36. Attack of the Copula Spiders, by Douglas Glover
The subtitle proclaims this a collection of essays about writing, and while the first two may be construed as such, the remaining essays are primarily concerned with reading.
It’s a great book. Look for my review in the next issue of Broken Pencil.
37. The Wind-Up Bird Chronicles, by Haruki Murakami
(Vintage, 1994, 1998)
The first book I read by Murakami was Norwegian Wood in January. I was told it was unlike his other books, as this is only the second I’ve read by him, and I’m still not sure how I feel about that.
I’ve still got 1Q84 on my shelf to read, so we’ll see how that goes.
38. Echo Gods and Silent Mountains, by Patrick Woodcock
(ECW Press, 2012)
This is Toronto poet and former editor of The Literary Review of Canada Patrick Woodcock’s eighth poetry collection. Woodcock spent two years in Iraq, and these poems emerged in the form of a “poetic journal”, lyric reflections on the land, culture, and history of the people he met.
Another great book where my review should be forthcoming in the next issue of Broken Pencil.
39. Attemptations, by Kim Clark
(Caitlin Press, 2011)
A collection of “short, long and longer” stories and another review forthcoming in Broken Pencil. I’ve been busy this month.
40. Ripley Under Water, by Patricia Highsmith
(W. W. Norton & Company, 1992, 2008)
The fifth and final novel staring everyone’s favourite psychopath (or, at least, mine). Not his best showing, but a decent enough book nonetheless despite dangling plot threads.
41. Virginia Wolf, by Kyo Maclear and Isabelle Arsenault
(Kids Can Press , 2o12)
Virginia is a little girl who turns into a wolf when she succumbs to depression (“a wooflish mood”). Her sister, Vanessa, tries to understand and bring her out of her depression with her beautiful drawings.(1)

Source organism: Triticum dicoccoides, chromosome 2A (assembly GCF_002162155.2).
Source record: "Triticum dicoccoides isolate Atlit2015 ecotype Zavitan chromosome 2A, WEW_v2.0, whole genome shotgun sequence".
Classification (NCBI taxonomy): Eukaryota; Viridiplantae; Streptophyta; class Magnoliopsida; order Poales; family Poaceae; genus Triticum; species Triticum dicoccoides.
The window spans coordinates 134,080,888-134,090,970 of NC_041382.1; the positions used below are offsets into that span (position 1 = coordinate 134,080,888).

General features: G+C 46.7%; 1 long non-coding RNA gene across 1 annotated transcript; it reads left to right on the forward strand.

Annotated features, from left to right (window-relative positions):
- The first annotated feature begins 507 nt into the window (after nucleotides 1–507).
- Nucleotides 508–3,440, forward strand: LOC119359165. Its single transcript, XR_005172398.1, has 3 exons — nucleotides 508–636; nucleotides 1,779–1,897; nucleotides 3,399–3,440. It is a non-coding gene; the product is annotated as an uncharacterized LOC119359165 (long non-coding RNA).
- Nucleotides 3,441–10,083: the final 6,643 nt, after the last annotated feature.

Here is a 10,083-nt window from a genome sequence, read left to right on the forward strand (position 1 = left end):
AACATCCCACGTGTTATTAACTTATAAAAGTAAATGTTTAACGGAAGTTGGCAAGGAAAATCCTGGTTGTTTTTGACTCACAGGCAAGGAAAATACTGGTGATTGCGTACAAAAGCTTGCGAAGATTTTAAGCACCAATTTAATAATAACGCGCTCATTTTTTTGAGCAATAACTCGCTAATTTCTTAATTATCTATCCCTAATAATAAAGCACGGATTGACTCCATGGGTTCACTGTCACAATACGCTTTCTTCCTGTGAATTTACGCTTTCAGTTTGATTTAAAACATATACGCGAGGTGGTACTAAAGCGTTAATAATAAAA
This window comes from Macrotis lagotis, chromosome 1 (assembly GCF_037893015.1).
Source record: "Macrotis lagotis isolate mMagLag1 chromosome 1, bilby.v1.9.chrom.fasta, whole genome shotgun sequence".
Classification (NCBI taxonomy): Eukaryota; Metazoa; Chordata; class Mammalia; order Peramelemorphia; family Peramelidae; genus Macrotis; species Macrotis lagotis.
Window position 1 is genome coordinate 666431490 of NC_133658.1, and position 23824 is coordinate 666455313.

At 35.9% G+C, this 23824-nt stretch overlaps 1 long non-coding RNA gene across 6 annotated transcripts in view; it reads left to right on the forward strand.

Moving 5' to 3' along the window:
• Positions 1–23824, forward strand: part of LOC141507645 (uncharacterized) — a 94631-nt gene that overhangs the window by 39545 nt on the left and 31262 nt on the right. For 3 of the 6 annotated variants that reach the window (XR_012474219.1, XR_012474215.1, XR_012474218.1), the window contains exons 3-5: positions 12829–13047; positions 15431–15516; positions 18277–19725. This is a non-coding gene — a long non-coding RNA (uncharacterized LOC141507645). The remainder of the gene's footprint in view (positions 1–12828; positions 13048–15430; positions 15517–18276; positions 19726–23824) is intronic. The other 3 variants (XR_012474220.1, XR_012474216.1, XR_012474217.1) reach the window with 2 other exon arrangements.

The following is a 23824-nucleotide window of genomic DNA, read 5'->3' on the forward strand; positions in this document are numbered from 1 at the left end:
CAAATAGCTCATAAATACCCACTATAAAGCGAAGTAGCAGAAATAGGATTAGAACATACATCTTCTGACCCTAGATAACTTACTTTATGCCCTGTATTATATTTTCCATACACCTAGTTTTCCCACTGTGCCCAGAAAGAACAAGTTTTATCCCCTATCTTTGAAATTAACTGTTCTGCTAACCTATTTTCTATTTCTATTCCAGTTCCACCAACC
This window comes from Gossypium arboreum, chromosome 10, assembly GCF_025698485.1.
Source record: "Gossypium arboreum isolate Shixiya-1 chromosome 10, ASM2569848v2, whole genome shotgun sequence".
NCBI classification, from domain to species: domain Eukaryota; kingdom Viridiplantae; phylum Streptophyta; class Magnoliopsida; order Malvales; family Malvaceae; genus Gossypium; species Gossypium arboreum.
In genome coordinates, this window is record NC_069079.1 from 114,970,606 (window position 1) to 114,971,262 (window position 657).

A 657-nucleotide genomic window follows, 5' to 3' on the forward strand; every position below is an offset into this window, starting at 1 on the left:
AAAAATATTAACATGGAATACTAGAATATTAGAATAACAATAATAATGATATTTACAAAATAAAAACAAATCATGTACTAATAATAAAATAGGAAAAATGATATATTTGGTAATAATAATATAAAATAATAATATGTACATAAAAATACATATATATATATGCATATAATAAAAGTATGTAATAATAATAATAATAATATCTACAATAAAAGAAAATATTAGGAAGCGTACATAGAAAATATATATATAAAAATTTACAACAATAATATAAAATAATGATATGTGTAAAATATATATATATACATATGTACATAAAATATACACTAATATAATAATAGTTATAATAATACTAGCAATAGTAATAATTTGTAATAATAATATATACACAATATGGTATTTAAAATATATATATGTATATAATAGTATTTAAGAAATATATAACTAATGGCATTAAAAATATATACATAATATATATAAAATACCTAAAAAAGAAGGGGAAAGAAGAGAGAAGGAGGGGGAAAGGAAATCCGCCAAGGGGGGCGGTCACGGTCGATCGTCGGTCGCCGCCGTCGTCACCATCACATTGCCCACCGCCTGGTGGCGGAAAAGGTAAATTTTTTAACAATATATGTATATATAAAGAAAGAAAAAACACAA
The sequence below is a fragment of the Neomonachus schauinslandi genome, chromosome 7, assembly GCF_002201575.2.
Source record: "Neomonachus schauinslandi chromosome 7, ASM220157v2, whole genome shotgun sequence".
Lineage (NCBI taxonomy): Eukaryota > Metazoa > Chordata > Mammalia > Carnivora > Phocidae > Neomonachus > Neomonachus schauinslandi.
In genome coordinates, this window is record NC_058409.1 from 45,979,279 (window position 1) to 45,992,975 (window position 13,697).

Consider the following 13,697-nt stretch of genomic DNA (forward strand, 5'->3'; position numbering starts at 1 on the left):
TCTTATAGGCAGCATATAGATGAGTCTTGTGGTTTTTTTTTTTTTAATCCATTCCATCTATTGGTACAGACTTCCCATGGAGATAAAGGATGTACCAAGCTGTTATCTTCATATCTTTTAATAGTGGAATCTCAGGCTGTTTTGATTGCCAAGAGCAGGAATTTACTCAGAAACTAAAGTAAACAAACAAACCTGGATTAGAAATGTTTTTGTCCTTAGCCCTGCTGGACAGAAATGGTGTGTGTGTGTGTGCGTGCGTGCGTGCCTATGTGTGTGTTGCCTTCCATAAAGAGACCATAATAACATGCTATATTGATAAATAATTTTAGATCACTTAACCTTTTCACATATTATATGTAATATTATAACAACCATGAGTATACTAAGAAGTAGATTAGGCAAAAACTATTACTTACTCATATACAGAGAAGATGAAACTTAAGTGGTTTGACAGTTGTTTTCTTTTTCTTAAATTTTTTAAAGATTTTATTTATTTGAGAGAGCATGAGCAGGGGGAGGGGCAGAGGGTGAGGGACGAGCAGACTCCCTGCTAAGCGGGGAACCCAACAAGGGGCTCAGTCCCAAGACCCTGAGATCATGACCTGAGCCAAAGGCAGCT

For a lovely trailer for the book, see “Virginia Wolf: a picture book by Kyo Maclear and Isabelle Arsenault”
42. The Best Canadian Essays 2009, edited by Alex Boyd
(Tightrope Books, 2009)
A collection of the best Canadian essays published in 2009, and features some great writing from wonderful essayists, many of whom I’d not encountered previously. I’m looking forward to reading the 2010 collection next.
43. The Captain Poetry Poems, by bp Nichol
(Bookthug, 1970, 2010)
Originally published in 1970 by bill bissett’s seminal blewointment press, this collects and “restores” poems and artwork not in the original edition.
44. Letters to a Young Poet, by Rainer Maria Rilke
(Norton, 1929, 1993)
Letters between Rainer Maria Rilke, and a young student intent on pursuing poetry, despite Rilke’s numerous protestations that it’s no something to be undertaken lightly.
45. Running in Prospect Cemetery, by Susan Glickman
(Vehicule Press, 2004)
I couldn’t resist. Prospect Cemetery is where I do my running. Crossing two roads, it’s almost exactly 5k. It’s hilly, but quiet and beautiful in the summer. Perfect for someone interested in a route that’s both challenging and casual. Kind of like Glickman’s poetry, from what I’ve sampled here.
This collection brings together pieces from several of her previously published books, as well as a number of new poems. She writes my life. I’m looking forward to reading more from her.
46. Municipal Mind, by Pier Giorgio Di Cicco
(Mansfield Press , 2007)
In 2004 Pier Giorgio Di Cicco was named as Toronto’s second poet laureate. The mini-essays collected here serve as brief manifestos on how to maintain a creative and livable city. It’s a book our current mayor should read and take to heart.
47. Forge, by Jan Zwicky
(Gaspereau Press , 2011)
Shortlisted for the 2012 Griffin Poetry Prize , and published by Gaspereau Press, who makes such beautiful books, this was another book I couldn’t resist picking up. Forge is lovely.
48. Girls Fall Down, by Maggie Helwig
(Coach House Books , 2004)
Selected by the Toronto Public Library as this year’s One Book, Girls Fall Down also had the great honour of being selected for our book club. Ahem.
We all enjoyed it, though I think I adored it more than most, for its lovely depictions of Toronto, even in its ugliness, and for the lyric writing.
49. You Exist. Details Follow., by Stuart Ross
(Anvil Press, 2012)
This is the first collection I’ve read from Stuart Ross. (Why do I always feel like I’m so far behind? Oh yeah. Because I am.) This collection of surrealist poems is wonderful.
- Lives Like Loaded Guns, by Lyndall Gordon (abandoned)
(Virago Press, 2009, 2011)
For the first time in a very long time I abandoned a book.
Ostensibly, this is intended as a biography of Emily Dickinson and her family. In practice, this is a bald recitation of every random fact uncovered by Gordon, down to the addresses of people Dickinson befriended for a few months. Frankly, I didn’t have the patience for it.
Brief impressions for a busy month.
- Spoiler alert: no one walks into a river with their pockets full of rocks. [↩]